“The stigma associated with the word ‘able bodied’ insinuates that they are unable to ascertain work and that’s not entirely the case,” Devon Lopez, associate director of customer and community success at Unite Us West Virginia, said. “However, our platform really is designed to empower organizations to help connect individuals in need for services. And so really taking the stigma associated with what asking for help might look like for individuals in the community, and really empowering organizations to help be the advocate for them and connect them to those resources.”
According to the DHHR, all potentially affected individuals will receive a letter in mid-May with more information.
“We know that someone’s overall health is adversely affected by their ability to be able to access food and proper nutrition,” Lopez said. “So in the past three years, they’ve been able to access, you know, these benefits that have been providing them with food boxes and meals. However, as they no longer qualify on this public health emergency ends, and they’re, they’ll have to re enroll for these or just not qualify for them at all anymore, we’re going to see a severe increase in those with those food needs.”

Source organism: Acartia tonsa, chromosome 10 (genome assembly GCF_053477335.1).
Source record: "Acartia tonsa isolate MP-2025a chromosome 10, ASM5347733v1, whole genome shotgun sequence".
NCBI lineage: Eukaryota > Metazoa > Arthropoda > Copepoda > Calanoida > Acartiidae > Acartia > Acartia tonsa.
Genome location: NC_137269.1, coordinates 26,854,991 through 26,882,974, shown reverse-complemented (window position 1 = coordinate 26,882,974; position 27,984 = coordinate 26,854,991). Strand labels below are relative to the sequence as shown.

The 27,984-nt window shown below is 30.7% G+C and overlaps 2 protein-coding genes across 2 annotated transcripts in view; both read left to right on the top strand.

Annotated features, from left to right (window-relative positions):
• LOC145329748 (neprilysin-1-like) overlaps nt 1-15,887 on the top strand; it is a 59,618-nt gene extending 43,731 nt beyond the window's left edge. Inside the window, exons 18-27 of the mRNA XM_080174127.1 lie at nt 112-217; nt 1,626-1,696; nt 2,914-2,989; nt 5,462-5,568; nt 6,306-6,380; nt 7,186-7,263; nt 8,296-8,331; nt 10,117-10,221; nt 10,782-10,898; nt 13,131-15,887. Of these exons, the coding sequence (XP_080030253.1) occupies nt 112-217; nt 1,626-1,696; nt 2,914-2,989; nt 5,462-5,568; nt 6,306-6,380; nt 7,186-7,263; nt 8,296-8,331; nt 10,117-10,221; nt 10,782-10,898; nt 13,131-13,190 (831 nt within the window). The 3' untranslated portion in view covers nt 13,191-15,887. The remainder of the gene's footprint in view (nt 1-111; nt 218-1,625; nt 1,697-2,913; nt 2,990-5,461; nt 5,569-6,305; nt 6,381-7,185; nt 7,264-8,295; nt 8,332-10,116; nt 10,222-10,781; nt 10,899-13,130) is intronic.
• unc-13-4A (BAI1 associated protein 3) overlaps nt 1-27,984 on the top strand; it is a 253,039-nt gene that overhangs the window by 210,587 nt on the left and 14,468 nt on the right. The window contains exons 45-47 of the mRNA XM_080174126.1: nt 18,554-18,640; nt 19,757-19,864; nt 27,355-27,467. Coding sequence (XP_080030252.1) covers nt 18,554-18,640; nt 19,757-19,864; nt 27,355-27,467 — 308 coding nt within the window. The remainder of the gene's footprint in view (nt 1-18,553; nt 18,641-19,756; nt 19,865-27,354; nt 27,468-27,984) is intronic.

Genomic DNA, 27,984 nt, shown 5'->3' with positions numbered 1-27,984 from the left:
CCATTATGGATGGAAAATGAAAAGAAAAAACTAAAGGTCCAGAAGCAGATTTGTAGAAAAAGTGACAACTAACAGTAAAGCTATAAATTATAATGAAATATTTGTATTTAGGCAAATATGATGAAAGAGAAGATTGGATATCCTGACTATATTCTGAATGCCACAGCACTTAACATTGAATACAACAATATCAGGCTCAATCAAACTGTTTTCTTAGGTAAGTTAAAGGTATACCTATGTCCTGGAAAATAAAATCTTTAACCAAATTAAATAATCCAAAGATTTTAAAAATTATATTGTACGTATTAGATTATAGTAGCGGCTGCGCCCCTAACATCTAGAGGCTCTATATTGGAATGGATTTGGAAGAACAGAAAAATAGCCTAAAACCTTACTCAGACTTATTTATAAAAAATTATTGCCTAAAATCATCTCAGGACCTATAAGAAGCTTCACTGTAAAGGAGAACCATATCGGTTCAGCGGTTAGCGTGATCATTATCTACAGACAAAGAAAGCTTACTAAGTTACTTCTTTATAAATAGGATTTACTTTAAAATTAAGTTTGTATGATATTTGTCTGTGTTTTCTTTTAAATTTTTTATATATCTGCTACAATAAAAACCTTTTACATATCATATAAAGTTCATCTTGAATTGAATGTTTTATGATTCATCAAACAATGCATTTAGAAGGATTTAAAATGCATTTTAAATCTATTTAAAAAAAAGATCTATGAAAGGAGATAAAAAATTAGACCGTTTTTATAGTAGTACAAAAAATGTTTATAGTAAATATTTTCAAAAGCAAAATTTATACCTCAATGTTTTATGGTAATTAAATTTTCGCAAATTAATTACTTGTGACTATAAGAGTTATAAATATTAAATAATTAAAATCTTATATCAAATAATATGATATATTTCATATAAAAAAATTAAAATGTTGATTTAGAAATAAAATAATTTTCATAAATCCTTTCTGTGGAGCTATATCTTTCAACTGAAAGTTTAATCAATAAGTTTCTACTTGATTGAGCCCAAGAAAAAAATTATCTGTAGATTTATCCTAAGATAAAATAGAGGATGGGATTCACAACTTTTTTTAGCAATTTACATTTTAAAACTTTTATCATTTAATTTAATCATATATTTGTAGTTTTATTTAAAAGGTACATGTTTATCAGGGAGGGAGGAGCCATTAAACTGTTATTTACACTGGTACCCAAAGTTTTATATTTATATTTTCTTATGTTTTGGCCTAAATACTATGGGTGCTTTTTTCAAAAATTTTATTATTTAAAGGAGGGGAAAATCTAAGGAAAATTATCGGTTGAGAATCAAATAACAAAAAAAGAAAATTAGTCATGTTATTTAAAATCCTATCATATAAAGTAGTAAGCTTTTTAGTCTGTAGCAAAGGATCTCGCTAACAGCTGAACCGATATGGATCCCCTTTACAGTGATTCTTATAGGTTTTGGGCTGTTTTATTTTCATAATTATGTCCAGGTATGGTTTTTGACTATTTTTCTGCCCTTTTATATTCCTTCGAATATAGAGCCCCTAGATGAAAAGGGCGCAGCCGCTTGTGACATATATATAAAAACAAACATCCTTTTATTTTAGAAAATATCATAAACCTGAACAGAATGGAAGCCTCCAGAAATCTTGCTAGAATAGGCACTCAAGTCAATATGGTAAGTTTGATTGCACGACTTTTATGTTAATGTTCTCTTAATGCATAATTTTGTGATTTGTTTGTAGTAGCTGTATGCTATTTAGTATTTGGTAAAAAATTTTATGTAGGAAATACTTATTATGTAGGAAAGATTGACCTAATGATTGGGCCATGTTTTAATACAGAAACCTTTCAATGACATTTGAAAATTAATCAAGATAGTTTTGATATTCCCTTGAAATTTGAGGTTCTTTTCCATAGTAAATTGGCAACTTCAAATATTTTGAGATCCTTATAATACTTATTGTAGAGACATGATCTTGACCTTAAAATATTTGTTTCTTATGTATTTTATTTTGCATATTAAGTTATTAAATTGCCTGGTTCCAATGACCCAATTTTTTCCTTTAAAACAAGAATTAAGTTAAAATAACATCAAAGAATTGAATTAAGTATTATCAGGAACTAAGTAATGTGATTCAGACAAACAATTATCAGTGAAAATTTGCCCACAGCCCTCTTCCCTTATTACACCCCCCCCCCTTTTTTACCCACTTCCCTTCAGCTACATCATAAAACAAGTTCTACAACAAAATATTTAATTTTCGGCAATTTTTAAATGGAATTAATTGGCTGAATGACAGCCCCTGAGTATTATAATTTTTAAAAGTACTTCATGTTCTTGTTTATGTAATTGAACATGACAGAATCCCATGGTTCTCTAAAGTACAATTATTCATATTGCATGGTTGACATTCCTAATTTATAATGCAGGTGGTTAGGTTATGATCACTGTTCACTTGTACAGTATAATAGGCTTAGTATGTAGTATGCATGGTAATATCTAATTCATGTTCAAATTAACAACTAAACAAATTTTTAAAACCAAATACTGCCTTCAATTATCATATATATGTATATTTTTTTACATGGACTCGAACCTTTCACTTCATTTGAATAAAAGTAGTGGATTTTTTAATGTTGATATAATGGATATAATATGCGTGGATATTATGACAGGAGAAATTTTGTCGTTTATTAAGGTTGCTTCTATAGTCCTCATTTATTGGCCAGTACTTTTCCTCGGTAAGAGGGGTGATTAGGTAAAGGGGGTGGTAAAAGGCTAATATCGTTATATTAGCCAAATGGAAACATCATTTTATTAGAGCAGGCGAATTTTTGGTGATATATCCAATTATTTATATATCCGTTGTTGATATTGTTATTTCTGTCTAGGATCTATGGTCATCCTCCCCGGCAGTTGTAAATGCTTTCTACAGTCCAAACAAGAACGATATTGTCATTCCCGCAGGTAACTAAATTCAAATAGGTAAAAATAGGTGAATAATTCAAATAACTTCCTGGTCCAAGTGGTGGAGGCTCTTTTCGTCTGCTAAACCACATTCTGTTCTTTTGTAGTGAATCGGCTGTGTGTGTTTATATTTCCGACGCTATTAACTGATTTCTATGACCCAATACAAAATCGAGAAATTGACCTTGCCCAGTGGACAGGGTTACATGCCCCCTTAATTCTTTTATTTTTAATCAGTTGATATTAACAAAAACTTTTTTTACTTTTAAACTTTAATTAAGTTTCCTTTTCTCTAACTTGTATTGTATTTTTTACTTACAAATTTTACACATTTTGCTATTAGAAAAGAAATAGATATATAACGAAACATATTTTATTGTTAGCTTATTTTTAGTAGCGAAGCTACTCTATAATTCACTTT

Kirkhart said work requirements are more complicated for those living in rural areas.
“You know, obviously folks focus on some of the expectations that there’s work associated with getting benefits and those type of things,” Kirkhart said. “The narrative never changes about that, because we serve very rural and remote communities where there is no public transportation. There are few if any jobs are volunteer opportunities to complete hours.”
Kirkhart also said her food bank and its mobile units are already seeing an increase in need in the community from the beginning of this year’s unrolling of beneficiaries. She expects to see more families in need after their stores of food run out.
“We’re kind of seeing the increases that I kind of expected would occur,” Kirkhart said. “So right now we’re about 25 percent (of spent funding), over the previous like 23 percent. Our mobile pantries in this last month have really started to grow. So I expect statistically, after review of this month, we’ll probably see more than 35 percent because sometimes people had food resources, and you know, they had kind of stocked up in anticipation.”